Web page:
Roll backwards and forwards on the flame to smother the fire. By rolling on the flames you starve them of oxygen and put out the fire.
A bystander can assist by dousing the fire with water, or using a fire blanket, non-flammable mat, blanket or article of clothing to assist in smothering the fire. A water fire extinguisher (all red body) is the only type of fire extinguisher which can be safely used in this situation. It is very important not to use any other type of fire extinguisher.
Ways suggested to Avoid / Mitigate the problem
It is very necessary that Trustees and Managements of every Atashbehram & Agiary should:
- Raise Awareness levels by providing regular training and demonstrations to be given to Mobeds and Behdins alike via various mediums.
- Place a setranji or fire blanket in an easily accessible corner of the room where ceremonies are performed.
- Easily operable push button Fire Extinguishers (preferably water based) should be made available near areas identified as having hazards
- Treating Clothing with Flame retardants is not viable as most flame retardants wash off after a few washes at best and often irritate the skin and cause rashes.
- Minor change of design to the Jamaa where behind the kas (cotton tie) snap buttons can be fitted like in daglis so that it can be taken out within seconds, in cases of emergency.
- Vada Dasturjis need to be consulted, and permission needs to be taken if a badan (not collared shirt) and an ijar over the legha can be worn for boye ceremonies in Adarians or a sahyo (worn by Irani mobeds). Atash Behtam boyewallas can continue wearing the full regalia.
- Use good quality seasoned and properly dried sandalwood and kathi whenever possible.
- Consult with Fire Safety experts and formulate a training program.
Quick thinking by onlookers and Mobeds having been trained will certainly save lives in the future.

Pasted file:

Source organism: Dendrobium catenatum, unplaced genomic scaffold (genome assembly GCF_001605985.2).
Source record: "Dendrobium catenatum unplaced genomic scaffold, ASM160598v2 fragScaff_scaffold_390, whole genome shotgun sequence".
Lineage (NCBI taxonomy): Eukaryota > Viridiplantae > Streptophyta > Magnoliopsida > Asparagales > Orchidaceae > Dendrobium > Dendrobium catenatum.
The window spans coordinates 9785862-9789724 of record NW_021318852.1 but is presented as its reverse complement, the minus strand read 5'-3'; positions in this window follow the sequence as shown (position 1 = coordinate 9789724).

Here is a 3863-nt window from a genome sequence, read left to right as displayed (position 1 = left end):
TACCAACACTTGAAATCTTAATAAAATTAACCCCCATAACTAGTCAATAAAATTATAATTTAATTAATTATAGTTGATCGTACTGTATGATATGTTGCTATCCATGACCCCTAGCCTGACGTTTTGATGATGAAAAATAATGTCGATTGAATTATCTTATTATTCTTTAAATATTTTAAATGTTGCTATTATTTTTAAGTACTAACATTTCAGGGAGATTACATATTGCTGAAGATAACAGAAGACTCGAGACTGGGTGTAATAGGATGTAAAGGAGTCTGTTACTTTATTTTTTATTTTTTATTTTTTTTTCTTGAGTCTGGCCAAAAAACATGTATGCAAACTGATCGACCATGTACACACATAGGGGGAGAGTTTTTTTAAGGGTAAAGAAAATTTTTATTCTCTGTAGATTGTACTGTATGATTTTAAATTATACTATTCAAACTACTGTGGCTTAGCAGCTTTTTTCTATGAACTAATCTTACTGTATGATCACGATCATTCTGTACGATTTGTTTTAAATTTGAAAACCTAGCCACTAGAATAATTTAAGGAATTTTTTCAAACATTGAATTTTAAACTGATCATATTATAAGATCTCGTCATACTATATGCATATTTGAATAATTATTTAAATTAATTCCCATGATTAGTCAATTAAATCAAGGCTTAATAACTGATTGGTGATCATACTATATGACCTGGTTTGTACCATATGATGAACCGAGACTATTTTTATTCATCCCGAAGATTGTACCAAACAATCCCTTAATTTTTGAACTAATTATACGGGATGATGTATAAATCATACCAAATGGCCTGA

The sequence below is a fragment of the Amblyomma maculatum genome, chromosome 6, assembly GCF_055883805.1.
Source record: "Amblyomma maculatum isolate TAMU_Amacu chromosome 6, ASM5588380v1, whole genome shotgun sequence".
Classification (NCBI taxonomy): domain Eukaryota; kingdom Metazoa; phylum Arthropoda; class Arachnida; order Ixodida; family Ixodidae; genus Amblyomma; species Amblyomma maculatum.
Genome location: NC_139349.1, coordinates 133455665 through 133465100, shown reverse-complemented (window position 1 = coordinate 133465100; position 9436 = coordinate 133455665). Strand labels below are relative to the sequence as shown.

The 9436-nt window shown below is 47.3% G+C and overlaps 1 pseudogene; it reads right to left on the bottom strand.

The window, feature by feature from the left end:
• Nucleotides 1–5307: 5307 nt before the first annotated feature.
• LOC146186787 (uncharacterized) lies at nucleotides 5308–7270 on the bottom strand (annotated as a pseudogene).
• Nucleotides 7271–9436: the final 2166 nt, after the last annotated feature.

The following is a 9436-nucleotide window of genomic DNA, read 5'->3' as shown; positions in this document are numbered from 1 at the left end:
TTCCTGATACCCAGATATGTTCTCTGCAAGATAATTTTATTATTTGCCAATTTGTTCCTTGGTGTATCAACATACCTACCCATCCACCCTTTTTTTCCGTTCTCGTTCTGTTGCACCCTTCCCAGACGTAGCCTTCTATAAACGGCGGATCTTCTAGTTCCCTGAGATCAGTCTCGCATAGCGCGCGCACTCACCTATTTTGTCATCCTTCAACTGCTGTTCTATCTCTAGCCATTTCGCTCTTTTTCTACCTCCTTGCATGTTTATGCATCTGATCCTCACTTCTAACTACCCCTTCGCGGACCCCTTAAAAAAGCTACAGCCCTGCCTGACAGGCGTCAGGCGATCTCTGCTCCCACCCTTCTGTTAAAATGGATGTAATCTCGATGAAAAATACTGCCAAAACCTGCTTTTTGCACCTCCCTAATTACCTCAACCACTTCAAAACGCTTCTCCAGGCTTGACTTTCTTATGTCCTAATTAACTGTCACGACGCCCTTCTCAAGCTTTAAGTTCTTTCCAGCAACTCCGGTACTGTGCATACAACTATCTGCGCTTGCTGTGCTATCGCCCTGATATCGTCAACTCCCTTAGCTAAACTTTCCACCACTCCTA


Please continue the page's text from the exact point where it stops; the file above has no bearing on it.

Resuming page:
Initial Action Underway
A donor who wishes to remain anonymous has gifted to WZO Trusts’ 300 hand held cans of a fire retardant, with a request that two cans be given to every Atashbehram & Agiary in India which can be kept on hand wherever a Mobed is performing religious ceremonies.
These cans will shortly be distributed through volunteers team of Empowering Mobeds.
A short video is being conceptualised that will educate Mobeds on the proper way to tend to the fires. It has been the experience of senior Mobeds that young Mobeds many a times extend their arms very close to the fire, singeing the cuff of their jamas that creates such avoidable mishaps.
Suggestions of a practical nature that would further enhance the safety of our Mobeds are welcome and looked forward to. We can be contacted on Face Book Walls of ‘World Zoroastrian Organisation / WZO Trust Funds’, and ‘Empowering Mobeds’, also at email@example.com
Recognising that the safety and wellbeing of our Mobeds tending to the spiritual needs of our community is paramount, WZO Trusts’ & Empowering Mobeds have jointly undertaken this initiative with the hope that with proper training, our Mobeds, accidents that have been occurring will be eliminated.
Is it possible that of late quite a few Jamas have ignited because nowadays
they are made from synthetic fabrics which ignite much faster than the cotton fabric of previous days? Something worth investigating!